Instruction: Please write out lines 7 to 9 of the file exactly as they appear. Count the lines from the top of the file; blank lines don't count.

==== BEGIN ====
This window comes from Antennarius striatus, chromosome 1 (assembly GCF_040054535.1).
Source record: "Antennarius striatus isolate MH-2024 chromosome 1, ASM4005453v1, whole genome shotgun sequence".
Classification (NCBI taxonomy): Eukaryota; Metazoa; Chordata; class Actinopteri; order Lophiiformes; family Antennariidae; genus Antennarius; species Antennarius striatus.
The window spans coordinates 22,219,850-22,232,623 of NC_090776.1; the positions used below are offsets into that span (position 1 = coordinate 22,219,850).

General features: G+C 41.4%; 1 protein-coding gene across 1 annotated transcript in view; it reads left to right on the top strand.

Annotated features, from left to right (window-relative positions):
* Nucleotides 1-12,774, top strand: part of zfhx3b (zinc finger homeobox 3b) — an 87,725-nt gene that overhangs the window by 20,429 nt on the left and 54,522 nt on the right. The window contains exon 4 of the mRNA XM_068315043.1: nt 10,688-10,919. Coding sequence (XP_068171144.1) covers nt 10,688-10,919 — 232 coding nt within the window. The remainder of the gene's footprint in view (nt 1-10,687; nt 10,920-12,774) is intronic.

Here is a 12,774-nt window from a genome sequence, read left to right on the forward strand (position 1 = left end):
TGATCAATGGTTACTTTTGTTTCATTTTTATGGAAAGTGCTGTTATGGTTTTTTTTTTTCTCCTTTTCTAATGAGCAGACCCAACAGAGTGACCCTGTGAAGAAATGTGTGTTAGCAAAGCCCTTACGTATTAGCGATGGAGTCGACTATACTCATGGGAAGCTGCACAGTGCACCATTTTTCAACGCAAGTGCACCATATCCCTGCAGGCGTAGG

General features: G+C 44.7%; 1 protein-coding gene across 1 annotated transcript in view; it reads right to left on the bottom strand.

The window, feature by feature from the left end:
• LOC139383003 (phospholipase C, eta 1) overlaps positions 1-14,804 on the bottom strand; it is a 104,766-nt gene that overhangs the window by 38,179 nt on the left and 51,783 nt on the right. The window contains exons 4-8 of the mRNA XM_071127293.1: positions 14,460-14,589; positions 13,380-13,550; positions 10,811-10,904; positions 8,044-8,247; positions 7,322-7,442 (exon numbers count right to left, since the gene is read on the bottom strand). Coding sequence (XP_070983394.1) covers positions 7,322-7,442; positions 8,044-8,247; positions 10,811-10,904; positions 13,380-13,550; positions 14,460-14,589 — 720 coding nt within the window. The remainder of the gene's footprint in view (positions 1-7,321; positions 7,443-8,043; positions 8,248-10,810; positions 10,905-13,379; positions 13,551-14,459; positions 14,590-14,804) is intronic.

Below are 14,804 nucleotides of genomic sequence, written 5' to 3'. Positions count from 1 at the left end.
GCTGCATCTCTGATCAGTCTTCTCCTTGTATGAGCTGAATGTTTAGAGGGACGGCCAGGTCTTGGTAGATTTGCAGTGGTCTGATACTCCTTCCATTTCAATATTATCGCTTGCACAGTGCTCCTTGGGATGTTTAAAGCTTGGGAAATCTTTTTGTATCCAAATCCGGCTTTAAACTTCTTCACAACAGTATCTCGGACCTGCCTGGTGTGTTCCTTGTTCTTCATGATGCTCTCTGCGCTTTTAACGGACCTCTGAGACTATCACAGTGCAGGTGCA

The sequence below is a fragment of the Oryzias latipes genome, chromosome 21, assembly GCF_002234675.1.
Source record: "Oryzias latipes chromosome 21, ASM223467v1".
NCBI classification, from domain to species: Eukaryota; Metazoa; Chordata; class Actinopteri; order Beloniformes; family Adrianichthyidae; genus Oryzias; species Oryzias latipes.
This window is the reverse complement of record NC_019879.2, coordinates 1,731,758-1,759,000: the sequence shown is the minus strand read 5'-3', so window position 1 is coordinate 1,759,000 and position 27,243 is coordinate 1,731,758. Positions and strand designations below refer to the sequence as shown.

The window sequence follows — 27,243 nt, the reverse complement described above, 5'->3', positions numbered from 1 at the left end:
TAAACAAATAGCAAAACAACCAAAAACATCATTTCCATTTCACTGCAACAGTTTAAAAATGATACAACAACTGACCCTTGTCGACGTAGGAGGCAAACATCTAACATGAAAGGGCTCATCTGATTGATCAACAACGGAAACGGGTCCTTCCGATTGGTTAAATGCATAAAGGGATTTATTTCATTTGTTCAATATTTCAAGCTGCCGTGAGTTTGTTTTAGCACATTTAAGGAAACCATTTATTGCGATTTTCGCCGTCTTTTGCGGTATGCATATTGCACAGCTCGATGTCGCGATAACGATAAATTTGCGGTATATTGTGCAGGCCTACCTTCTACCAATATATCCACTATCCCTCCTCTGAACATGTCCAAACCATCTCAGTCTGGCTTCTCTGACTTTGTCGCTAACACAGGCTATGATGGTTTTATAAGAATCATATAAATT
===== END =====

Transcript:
* Nucleotides 1-12,774, top strand: part of zfhx3b (zinc finger homeobox 3b) — an 87,725-nt gene that overhangs the window by 20,429 nt on the left and 54,522 nt on the right. The window contains exon 4 of the mRNA XM_068315043.1: nt 10,688-10,919. Coding sequence (XP_068171144.1) covers nt 10,688-10,919 — 232 coding nt within the window. The remainder of the gene's footprint in view (nt 1-10,687; nt 10,920-12,774) is intronic.

Here is a 12,774-nt window from a genome sequence, read left to right on the forward strand (position 1 = left end):
TGATCAATGGTTACTTTTGTTTCATTTTTATGGAAAGTGCTGTTATGGTTTTTTTTTTTCTCCTTTTCTAATGAGCAGACCCAACAGAGTGACCCTGTGAAGAAATGTGTGTTAGCAAAGCCCTTACGTATTAGCGATGGAGTCGACTATACTCATGGGAAGCTGCACAGTGCACCATTTTTCAACGCAAGTGCACCATATCCCTGCAGGCGTAGG